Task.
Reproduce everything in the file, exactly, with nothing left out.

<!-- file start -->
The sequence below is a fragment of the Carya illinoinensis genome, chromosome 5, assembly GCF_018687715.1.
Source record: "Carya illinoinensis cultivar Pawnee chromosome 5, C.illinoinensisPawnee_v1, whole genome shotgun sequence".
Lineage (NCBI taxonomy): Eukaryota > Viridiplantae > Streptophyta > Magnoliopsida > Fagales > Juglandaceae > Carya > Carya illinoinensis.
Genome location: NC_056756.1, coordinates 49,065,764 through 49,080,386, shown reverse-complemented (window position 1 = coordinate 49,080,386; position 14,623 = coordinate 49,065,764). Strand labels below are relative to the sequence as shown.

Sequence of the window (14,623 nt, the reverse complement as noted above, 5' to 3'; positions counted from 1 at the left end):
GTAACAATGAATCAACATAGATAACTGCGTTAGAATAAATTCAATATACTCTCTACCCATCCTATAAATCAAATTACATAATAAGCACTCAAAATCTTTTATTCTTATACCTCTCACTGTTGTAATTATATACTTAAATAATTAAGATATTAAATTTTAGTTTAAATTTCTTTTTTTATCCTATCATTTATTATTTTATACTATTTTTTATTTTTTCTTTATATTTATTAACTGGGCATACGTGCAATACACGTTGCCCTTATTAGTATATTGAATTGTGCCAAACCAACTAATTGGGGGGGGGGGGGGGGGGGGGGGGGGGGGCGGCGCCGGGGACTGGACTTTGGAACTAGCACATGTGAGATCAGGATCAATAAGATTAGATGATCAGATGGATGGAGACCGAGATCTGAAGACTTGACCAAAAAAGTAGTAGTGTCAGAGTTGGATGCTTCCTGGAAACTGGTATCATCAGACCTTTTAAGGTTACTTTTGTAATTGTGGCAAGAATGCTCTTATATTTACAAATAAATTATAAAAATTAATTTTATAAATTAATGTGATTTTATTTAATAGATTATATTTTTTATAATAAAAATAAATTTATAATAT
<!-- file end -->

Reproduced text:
The sequence below is a fragment of the Carya illinoinensis genome, chromosome 5, assembly GCF_018687715.1.
Source record: "Carya illinoinensis cultivar Pawnee chromosome 5, C.illinoinensisPawnee_v1, whole genome shotgun sequence".
Lineage (NCBI taxonomy): Eukaryota > Viridiplantae > Streptophyta > Magnoliopsida > Fagales > Juglandaceae > Carya > Carya illinoinensis.
Genome location: NC_056756.1, coordinates 49,065,764 through 49,080,386, shown reverse-complemented (window position 1 = coordinate 49,080,386; position 14,623 = coordinate 49,065,764). Strand labels below are relative to the sequence as shown.

Sequence of the window (14,623 nt, the reverse complement as noted above, 5' to 3'; positions counted from 1 at the left end):
GTAACAATGAATCAACATAGATAACTGCGTTAGAATAAATTCAATATACTCTCTACCCATCCTATAAATCAAATTACATAATAAGCACTCAAAATCTTTTATTCTTATACCTCTCACTGTTGTAATTATATACTTAAATAATTAAGATATTAAATTTTAGTTTAAATTTCTTTTTTTATCCTATCATTTATTATTTTATACTATTTTTTATTTTTTCTTTATATTTATTAACTGGGCATACGTGCAATACACGTTGCCCTTATTAGTATATTGAATTGTGCCAAACCAACTAATTGGGGGGGGGGGGGGGGGGGGGGGGGGGGGCGGCGCCGGGGACTGGACTTTGGAACTAGCACATGTGAGATCAGGATCAATAAGATTAGATGATCAGATGGATGGAGACCGAGATCTGAAGACTTGACCAAAAAAGTAGTAGTGTCAGAGTTGGATGCTTCCTGGAAACTGGTATCATCAGACCTTTTAAGGTTACTTTTGTAATTGTGGCAAGAATGCTCTTATATTTACAAATAAATTATAAAAATTAATTTTATAAATTAATGTGATTTTATTTAATAGATTATATTTTTTATAATAAAAATAAATTTATAATAT